Climate change, particularly the need to build up the world's resilience to its effects, has become a crucial topic during Covid-19. The pandemic was a catalyst for the biggest economic recession since World War II, and has caused decision makers to prioritise a more sustainable approach to investment.
According to new research, Southeast Asian investors are responding more than their counterparts in the rest of the world to the need to take sustainability seriously.
Schroders' Global Investor Study 2021 — which surveyed nearly 24,000 people in 33 locations globally including Singapore, Malaysia, Thailand and Indonesia — has found that 67% and 66% of Southeast Asian investors are now placing greater importance on social and environmental issues respectively versus the global averages of 57% and 55%.
The study also revealed that a majority of investors in the region are happy to embrace sustainability, with 67% of Southeast Asian investors feeling positive about moving to an entirely sustainable portfolio.
“Delving into their specific reasons, 62% of Southeast Asian investors said the environmental impact of investing sustainably was the most appealing factor, ahead of 48% who cited having greater chances of higher returns and 43% who believe it’s aligned with their societal principles,” Mervyn Tang, head of sustainability strategy, APAC, Schroders told AsianInvestor.
CALLS FOR DATA AND EVIDENCE
Despite the positive global support for sustainable investment portfolios, when it comes to individual investments, Asian investors still look to their bottom line. The study showed that Southeast Asia investors want to see evidence of higher returns on sustainable investments more than their global counterparts, before putting their money into them.
“67% of investors in Southeast Asia would be more encouraged to increase their sustainable investments if presented with data or evidence that shows it delivers better returns, more than other factors such as reporting of its impact on society and planet, or certification and third-party labels. This figure is even higher than the global average of 53%,” said Tang.
Other research by St. James's Place Wealth Management published earlier this year— which surveyed 2,017 investors in Hong Kong (1,012) and Singapore (1,005) — showed that although two-thirds of respondents were more motivated to invest responsibly since the onset of Covid-19 there are still many longstanding barriers in place. Of the study’s participants, 54% believed that they would have to compromise on returns in order to invest responsibly said Angelina Lai, CEO, St. James's Place Hong Kong and head of Asia investments.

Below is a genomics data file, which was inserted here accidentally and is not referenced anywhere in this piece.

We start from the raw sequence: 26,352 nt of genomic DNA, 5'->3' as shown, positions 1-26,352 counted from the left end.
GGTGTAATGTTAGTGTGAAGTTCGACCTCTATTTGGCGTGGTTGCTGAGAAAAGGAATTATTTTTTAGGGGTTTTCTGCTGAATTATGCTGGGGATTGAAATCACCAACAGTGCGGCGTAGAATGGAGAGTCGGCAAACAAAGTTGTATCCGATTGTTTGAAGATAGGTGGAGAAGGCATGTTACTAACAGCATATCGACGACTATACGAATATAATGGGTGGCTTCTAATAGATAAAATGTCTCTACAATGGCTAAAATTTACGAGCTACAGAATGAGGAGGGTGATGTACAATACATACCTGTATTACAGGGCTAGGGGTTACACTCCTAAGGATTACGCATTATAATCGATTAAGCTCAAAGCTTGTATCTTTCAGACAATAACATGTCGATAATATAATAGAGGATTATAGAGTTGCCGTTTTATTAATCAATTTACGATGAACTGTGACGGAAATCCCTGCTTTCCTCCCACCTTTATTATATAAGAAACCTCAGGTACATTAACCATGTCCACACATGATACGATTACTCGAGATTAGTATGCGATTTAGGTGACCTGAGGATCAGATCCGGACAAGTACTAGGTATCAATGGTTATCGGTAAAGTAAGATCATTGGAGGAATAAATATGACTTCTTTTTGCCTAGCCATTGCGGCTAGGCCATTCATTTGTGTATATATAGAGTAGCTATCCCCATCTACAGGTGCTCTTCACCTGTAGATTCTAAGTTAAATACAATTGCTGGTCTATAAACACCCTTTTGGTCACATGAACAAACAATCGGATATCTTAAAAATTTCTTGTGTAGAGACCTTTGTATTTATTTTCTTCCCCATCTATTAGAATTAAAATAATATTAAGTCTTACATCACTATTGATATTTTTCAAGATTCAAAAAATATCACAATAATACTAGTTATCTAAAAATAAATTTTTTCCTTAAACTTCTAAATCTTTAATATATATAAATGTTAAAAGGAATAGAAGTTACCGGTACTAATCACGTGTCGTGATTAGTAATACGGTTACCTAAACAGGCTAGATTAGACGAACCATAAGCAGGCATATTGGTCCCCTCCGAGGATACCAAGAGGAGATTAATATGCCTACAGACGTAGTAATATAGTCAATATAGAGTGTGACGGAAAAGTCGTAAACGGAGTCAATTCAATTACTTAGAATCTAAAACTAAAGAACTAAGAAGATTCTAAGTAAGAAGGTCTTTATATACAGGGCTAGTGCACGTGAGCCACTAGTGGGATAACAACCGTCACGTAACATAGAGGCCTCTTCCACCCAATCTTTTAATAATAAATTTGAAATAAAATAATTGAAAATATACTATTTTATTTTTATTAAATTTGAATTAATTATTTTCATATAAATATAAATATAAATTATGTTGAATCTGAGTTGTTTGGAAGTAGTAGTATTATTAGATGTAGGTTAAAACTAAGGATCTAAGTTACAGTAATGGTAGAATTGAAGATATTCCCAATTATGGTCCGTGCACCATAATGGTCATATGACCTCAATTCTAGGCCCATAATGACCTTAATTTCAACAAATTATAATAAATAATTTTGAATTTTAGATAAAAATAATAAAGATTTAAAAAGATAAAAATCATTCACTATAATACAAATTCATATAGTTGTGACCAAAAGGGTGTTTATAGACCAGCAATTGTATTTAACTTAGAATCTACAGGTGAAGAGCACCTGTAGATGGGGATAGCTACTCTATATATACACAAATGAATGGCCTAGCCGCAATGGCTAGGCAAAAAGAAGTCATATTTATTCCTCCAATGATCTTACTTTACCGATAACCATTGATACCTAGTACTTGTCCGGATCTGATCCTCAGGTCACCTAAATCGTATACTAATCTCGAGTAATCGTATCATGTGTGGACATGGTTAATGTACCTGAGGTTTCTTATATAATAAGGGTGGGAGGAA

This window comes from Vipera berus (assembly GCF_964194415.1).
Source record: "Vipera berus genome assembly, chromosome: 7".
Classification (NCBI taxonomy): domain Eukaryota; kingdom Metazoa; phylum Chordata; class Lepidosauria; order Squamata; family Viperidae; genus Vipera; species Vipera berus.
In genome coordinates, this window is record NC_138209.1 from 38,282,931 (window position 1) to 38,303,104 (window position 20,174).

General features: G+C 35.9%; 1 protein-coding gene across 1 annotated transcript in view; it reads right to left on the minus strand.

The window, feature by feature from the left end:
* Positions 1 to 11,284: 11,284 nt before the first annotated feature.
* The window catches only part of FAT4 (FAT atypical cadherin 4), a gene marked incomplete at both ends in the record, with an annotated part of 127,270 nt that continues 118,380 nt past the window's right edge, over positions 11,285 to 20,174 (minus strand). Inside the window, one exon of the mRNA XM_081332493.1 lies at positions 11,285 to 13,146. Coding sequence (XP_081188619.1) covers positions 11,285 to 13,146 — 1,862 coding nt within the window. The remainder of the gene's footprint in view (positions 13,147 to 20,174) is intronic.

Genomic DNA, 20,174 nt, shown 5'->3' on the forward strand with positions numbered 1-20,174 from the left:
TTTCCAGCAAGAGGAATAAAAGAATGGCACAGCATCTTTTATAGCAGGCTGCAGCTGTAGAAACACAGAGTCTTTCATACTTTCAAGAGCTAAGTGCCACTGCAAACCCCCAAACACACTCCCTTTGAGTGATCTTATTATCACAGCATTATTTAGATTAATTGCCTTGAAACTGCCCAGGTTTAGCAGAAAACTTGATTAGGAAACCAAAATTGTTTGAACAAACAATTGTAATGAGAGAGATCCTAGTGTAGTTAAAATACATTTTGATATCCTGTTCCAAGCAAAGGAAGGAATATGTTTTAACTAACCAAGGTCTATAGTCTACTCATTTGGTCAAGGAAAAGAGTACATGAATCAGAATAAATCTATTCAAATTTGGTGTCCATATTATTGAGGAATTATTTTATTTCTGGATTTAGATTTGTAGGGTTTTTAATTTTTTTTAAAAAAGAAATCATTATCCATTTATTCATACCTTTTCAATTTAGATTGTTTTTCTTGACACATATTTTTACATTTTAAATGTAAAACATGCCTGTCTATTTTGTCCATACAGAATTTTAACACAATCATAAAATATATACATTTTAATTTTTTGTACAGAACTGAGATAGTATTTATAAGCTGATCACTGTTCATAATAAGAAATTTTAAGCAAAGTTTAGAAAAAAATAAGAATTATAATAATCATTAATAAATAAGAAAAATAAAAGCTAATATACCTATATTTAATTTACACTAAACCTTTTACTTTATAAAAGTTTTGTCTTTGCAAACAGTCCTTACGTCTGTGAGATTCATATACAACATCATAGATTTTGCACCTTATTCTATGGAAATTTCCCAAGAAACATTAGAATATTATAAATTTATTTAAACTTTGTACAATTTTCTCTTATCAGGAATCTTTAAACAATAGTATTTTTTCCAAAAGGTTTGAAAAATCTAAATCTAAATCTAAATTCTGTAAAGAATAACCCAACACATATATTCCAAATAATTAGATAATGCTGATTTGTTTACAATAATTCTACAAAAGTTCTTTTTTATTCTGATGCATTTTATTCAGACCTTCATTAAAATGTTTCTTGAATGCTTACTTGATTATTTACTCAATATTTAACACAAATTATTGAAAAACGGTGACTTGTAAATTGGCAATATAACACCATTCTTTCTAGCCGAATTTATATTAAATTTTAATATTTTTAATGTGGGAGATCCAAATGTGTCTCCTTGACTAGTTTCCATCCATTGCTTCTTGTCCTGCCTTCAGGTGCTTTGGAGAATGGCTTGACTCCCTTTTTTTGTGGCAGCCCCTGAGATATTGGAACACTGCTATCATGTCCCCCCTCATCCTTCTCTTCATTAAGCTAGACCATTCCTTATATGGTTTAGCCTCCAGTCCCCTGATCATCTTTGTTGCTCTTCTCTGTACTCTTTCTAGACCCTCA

However, Lai sees this concern as an outdated mindset: “It is critical to build on this momentum and bridge the intention-action gap with credible financial advice. Closing this gap will require investment advisers to have the necessary skills and understanding of integrating ESG considerations with the long-term interests of clients,” Lai told AsianInvestor.
Andy Howard, global head of sustainable investments at Schroders said that investors also have major concerns around “greenwashing”, where investments are badged as green but do not live up to this credential on close investigation.
“Our Schroders Institutional Investor Study conducted earlier this year found that greenwashing has been cited as a key concern for the second consecutive year when investing in sustainable investments, while six in ten investors are concerned due to a lack of clear, agreed definitions on what sustainable investment is,” Howard told AsianInvestor.
EXPECTATIONS ON ASSET MANAGERS
Schroder’s findings have highlighted the growing expectations investors are placing on asset managers to address climate change which the global pandemic has exacerbated.
“The COVID-19 pandemic has been a wake-up call in so many ways. In one sense it has been a huge distraction, but it has also served to highlight the inherent fragility of our existence. If ever there was a time for the investment industry to stand up and be counted, this is it,” Vishal Hindocha, global head of sustainability strategy at MFS Investments told AsianInvestor.
“Our clients appoint us as fiduciaries to help them achieve their investment objectives over the long term. Generally, our clients’ objective is to maximise the financial return of their portfolio within appropriate risk parameters.”
Olivier Ménard, head of the green & sustainable hub, Asia Pacific at Natixis Corporate and Investment Banking highlighted that retail clients are not only looking to invest for outperformance but are also looking for positive impact in line with the UN’s Sustainable Development Goals.
“Strong policy support in favour of ESG has played a major role in shaping the right market dynamics for ESG Investments to grow. However, there is a still growing emphasis for more clarity on ESG definitions, targets and impact reporting,” said Ménard in an email to AsianInvestor.